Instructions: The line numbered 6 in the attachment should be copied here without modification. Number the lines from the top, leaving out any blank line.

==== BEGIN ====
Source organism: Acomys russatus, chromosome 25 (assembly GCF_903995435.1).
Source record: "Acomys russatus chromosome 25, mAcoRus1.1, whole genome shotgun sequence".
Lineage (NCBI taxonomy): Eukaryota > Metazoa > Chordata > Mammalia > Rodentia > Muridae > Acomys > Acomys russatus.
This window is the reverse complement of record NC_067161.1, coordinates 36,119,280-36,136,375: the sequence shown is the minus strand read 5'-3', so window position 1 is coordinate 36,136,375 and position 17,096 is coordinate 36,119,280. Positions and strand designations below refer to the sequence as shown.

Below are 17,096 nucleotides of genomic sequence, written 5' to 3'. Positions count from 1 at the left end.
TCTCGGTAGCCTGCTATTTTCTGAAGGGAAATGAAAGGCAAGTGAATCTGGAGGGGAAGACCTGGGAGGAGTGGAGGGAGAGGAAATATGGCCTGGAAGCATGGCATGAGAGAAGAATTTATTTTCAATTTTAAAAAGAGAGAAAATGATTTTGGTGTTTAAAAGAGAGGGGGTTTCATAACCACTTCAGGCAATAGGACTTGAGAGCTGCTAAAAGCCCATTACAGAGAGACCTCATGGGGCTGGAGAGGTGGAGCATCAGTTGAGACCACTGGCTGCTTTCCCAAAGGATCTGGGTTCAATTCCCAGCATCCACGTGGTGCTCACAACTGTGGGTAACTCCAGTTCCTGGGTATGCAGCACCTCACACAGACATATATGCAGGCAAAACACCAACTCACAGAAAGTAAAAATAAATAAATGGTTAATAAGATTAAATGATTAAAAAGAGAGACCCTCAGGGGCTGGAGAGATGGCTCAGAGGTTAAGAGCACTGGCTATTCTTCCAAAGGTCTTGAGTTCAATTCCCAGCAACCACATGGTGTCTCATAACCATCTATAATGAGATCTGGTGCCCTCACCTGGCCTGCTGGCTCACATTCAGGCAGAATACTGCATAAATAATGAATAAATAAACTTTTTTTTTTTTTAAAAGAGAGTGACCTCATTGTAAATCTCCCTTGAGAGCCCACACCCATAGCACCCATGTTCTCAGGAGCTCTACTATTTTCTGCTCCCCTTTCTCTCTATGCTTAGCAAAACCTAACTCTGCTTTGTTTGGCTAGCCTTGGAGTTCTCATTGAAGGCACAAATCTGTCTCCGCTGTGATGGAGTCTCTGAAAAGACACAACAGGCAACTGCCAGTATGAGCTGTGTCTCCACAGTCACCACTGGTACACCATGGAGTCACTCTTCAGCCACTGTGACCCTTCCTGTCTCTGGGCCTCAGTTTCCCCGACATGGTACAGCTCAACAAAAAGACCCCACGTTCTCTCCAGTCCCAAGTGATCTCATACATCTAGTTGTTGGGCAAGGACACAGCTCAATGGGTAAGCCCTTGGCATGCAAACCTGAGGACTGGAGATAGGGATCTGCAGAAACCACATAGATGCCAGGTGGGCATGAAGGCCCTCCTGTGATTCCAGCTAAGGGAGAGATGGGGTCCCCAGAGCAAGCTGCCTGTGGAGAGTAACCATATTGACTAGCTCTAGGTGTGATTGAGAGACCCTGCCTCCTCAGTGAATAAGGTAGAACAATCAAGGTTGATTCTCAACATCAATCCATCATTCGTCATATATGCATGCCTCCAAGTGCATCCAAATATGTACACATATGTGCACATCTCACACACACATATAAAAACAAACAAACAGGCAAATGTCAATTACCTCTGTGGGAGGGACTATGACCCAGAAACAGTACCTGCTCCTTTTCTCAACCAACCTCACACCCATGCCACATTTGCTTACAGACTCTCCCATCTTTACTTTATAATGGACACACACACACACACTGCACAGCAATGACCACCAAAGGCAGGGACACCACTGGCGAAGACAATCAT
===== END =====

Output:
TCTCGGTAGCCTGCTATTTTCTGAAGGGAAATGAAAGGCAAGTGAATCTGGAGGGGAAGACCTGGGAGGAGTGGAGGGAGAGGAAATATGGCCTGGAAGCATGGCATGAGAGAAGAATTTATTTTCAATTTTAAAAAGAGAGAAAATGATTTTGGTGTTTAAAAGAGAGGGGGTTTCATAACCACTTCAGGCAATAGGACTTGAGAGCTGCTAAAAGCCCATTACAGAGAGACCTCATGGGGCTGGAGAGGTGGAGCATCAGTTGAGACCACTGGCTGCTTTCCCAAAGGATCTGGGTTCAATTCCCAGCATCCACGTGGTGCTCACAACTGTGGGTAACTCCAGTTCCTGGGTATGCAGCACCTCACACAGACATATATGCAGGCAAAACACCAACTCACAGAAAGTAAAAATAAATAAATGGTTAATAAGATTAAATGATTAAAAAGAGAGACCCTCAGGGGCTGGAGAGATGGCTCAGAGGTTAAGAGCACTGGCTATTCTTCCAAAGGTCTTGAGTTCAATTCCCAGCAACCACATGGTGTCTCATAACCATCTATAATGAGATCTGGTGCCCTCACCTGGCCTGCTGGCTCACATTCAGGCAGAATACTGCATAAATAATGAATAAATAAACTTTTTTTTTTTTTAAAAGAGAGTGACCTCATTGTAAATCTCCCTTGAGAGCCCACACCCATAGCACCCATGTTCTCAGGAGCTCTACTATTTTCTGCTCCCCTTTCTCTCTATGCTTAGCAAAACCTAACTCTGCTTTGTTTGGCTAGCCTTGGAGTTCTCATTGAAGGCACAAATCTGTCTCCGCTGTGATGGAGTCTCTGAAAAGACACAACAGGCAACTGCCAGTATGAGCTGTGTCTCCACAGTCACCACTGGTACACCATGGAGTCACTCTTCAGCCACTGTGACCCTTCCTGTCTCTGGGCCTCAGTTTCCCCGACATGGTACAGCTCAACAAAAAGACCCCACGTTCTCTCCAGTCCCAAGTGATCTCATACATCTAGTTGTTGGGCAAGGACACAGCTCAATGGGTAAGCCCTTGGCATGCAAACCTGAGGACTGGAGATAGGGATCTGCAGAAACCACATAGATGCCAGGTGGGCATGAAGGCCCTCCTGTGATTCCAGCTAAGGGAGAGATGGGGTCCCCAGAGCAAGCTGCCTGTGGAGAGTAACCATATTGACTAGCTCTAGGTGTGATTGAGAGACCCTGCCTCCTCAGTGAATAAGGTAGAACAATCAAGGTTGATTCTCAACATCAATCCATCATTCGTCATATATGCATGCCTCCAAGTGCATCCAAATATGTACACATATGTGCACATCTCACACACACATATAAAAACAAACAAACAGGCAAATGTCAATTACCTCTGTGGGAGGGACTATGACCCAGAAACAGTACCTGCTCCTTTTCTCAACCAACCTCACACCCATGCCACATTTGCTTACAGACTCTCCCATCTTTACTTTATAATGGACACACACACACACACTGCACAGCAATGACCACCAAAGGCAGGGACACCACTGGCGAAGACAATCAT